Robotic Blocks Offer More Than Meets the Eye
Researchers at the Massachusetts Institute of Technology have created magnetic, robotic blocks that can spin, jump, and lock together to form larger shapes—with no external moving parts.
IDEAStudio Works on STEAM
The University of Massachusetts Dartmouth opens a new studio to facilitate collaboration between engineers and artists.
Crystal Palace Plans Announced
Local government leaders in London have welcomed the announcement of a £500-million investment that includes rebuilding the famed Crystal Palace, in the park of the same name.
Sewage Plant Undergoes Dramatic Transformation
New owners have completely overhauled the treatment processes of a once-dysfunctional wastewater facility in New Jersey—in half the time that was expected. The sparkling new facility now meets all applicable standards.
Waterfront Park Replaces Rail Yard in Milwaukee
A new park featuring trails and a trio of pedestrian bridges is providing improved access to economic and recreational opportunities in Milwaukee, while at the same time collecting and storing storm-water runoff.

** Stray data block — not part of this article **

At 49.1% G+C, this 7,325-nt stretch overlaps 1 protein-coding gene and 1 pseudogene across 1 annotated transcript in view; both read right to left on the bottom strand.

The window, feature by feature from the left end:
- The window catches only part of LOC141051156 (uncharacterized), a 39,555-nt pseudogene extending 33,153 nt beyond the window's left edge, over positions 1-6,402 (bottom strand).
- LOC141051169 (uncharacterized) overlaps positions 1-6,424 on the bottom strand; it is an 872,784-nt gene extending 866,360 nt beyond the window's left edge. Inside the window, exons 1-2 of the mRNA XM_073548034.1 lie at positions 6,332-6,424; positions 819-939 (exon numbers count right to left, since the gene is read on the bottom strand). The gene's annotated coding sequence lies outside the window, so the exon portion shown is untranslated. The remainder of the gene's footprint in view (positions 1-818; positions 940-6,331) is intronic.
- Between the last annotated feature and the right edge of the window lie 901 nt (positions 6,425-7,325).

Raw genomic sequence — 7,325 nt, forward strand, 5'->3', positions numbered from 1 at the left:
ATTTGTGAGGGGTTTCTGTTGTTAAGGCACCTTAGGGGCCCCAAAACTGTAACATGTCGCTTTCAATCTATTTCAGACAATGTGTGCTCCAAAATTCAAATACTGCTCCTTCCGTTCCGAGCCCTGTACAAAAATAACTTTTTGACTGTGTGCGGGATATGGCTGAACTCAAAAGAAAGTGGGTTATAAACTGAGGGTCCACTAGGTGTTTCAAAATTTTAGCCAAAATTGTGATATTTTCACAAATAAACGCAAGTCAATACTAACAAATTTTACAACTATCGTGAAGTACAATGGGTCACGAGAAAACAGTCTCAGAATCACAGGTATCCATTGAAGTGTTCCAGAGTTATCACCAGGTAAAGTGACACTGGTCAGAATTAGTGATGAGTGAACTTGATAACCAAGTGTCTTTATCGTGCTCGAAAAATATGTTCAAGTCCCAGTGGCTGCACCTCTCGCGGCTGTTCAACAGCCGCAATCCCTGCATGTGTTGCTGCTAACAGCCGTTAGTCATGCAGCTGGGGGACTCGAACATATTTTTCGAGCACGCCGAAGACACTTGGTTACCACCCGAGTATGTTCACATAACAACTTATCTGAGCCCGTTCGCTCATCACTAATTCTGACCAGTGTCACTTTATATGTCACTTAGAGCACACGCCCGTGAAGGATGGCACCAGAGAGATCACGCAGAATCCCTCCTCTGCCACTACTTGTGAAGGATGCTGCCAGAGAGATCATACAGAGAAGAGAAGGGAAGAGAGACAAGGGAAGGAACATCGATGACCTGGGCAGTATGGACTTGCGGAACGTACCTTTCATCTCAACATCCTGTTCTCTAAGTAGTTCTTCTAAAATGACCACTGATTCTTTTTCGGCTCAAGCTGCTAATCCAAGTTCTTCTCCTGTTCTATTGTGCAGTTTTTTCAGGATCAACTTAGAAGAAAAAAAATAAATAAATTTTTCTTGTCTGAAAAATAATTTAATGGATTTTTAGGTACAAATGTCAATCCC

Young Workers Shift Approach to Career Prep
A new Georgetown University report has identified a structural shift in how young adults are preparing for the workforce and the age at which they reach economic self-sufficiency.
New Study: Wind Cheaper Than Coal
According to a new study published online last month by the Journal of Environmental Studies and Sciences, building new “clean” energy systems to generate electricity is cheaper than traditional coal-based energy systems.
Experts Seek to Decrease Concrete’s Carbon Footprint
The next frontier in sustainable construction may be a process known as carbon accounting of concrete—the method of developing standards for measuring the carbon footprint of concrete and developing strategies to reduce that footprint.